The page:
Minuet Notes

PPI (pounds per inch immersion) = 113 lbs.

(Each 113 lbs added to the hull will sink the boat 1".)

The instructions say "Traps are preferably fitted with drain troughs around the opening edges so that water will pass overboard..."


As noted, the "floor" in a cabin or cockpit on a boat is called the "sole". The thickness of plywood used for the sole can vary with the boat, sometimes being as thin as 3/s" plywood on small boats, or up to 3/4" plywood on larger boats. The thickness depends both on how the sole is framed, and just what degree of flexibility is acceptable. On the larger cabintype boat, 3/4" plywood is often used even though it is heavy, since it requires a minimum of framing for suitable stiffness. Various hatches should be provided in the sole of a boat at critical areas for inspection and access purposes. Such hatches should be flush with the surface and can be built as shown in Plate 24-C. Depending on the situation, these hatches can be permanently screwed in place, or held with hinges and catches, or simply set in position (although this latter practice is not advisable on certain types of boats such as high-speed powerboats or large sailboats). Some will desire the cabin sole to be decorative by using natural wood coverings. This can be accomplished by using an underlayer of plywood, about 1/2" thick, and then covering with teak strips caulked between or fitted with contrasting wood filler strips such as holly. Others will simply use a synthetic yarn carpet or linoleum covering.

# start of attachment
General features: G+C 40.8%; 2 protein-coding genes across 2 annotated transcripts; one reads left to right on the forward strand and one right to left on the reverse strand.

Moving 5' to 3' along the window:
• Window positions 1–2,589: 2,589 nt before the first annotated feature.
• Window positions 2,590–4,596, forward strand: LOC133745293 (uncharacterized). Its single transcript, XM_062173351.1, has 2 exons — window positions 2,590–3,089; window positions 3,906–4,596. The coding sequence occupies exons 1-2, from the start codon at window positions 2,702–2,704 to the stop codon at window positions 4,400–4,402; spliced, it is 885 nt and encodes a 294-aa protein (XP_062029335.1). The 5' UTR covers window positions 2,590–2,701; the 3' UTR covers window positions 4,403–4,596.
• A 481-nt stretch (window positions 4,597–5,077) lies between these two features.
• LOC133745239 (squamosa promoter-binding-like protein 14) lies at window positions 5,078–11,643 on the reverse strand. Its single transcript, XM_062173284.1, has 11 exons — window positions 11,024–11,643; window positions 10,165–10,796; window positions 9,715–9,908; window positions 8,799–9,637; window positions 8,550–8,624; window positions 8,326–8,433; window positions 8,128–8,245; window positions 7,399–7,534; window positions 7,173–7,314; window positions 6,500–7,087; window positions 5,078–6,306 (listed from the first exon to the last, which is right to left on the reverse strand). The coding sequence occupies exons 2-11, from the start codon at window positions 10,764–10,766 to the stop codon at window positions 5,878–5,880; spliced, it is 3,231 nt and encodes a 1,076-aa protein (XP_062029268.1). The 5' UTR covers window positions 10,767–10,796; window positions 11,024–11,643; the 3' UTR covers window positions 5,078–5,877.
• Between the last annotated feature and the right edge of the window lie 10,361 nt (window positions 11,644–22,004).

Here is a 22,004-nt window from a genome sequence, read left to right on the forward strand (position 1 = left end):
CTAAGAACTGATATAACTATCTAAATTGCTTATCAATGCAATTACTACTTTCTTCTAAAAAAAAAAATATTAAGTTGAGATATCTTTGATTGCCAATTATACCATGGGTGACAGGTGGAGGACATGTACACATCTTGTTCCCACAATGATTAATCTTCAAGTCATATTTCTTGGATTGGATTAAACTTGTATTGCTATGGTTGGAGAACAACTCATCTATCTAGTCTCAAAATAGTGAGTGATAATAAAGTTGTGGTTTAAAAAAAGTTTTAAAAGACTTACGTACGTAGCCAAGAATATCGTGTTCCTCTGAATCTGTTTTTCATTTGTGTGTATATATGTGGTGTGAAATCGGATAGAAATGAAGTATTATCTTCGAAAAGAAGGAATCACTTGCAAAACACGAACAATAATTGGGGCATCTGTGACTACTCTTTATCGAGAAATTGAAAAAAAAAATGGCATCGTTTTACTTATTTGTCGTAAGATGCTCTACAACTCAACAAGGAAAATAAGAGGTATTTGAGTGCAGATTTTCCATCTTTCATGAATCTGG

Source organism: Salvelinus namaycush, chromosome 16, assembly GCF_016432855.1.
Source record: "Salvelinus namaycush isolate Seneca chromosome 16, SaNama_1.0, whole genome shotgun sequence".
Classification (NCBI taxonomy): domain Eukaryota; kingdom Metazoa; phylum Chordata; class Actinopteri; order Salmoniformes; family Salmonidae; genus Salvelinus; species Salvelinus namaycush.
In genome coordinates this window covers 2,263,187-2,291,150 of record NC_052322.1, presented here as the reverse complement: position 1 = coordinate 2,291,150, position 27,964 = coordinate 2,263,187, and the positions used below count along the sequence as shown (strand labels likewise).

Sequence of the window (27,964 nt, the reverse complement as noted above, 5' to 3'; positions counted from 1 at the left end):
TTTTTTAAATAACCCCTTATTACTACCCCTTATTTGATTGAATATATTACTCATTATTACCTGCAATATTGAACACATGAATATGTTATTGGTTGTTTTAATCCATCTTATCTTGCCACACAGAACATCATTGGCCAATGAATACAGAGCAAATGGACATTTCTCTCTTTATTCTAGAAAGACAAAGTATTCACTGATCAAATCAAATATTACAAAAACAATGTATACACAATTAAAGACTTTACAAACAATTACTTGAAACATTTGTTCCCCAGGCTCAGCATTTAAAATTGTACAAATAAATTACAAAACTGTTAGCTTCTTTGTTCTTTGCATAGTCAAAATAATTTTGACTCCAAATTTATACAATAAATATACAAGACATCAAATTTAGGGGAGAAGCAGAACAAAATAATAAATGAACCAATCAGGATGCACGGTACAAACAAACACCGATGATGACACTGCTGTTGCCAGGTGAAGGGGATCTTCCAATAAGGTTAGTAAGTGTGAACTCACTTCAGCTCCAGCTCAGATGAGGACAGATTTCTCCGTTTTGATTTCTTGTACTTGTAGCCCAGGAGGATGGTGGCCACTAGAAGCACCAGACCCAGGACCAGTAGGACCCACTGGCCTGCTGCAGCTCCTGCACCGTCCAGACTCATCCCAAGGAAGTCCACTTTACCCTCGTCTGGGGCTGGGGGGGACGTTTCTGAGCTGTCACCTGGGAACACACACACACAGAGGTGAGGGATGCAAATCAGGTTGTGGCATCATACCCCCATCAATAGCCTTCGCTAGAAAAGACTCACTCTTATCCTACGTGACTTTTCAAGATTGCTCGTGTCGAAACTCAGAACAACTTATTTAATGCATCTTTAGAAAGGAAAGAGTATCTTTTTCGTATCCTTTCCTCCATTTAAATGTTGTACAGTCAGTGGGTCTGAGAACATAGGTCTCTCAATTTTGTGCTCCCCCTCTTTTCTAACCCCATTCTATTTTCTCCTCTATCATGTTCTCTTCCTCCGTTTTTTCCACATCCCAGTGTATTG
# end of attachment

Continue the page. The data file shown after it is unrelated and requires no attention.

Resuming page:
In the cockpit area, the plywood cockpit sole can be covered with teak strips also. Or the surfaces can be covered with fiberglass or any of the suitable deck covering materials available. Some may want to use ordinary linoleum, however, this surface is quite slippery when wet. Non-skid material (such as ground walnut shells or fine sand) is often mixed into the paint for providing slip resistance to cockpit soles and deck areas.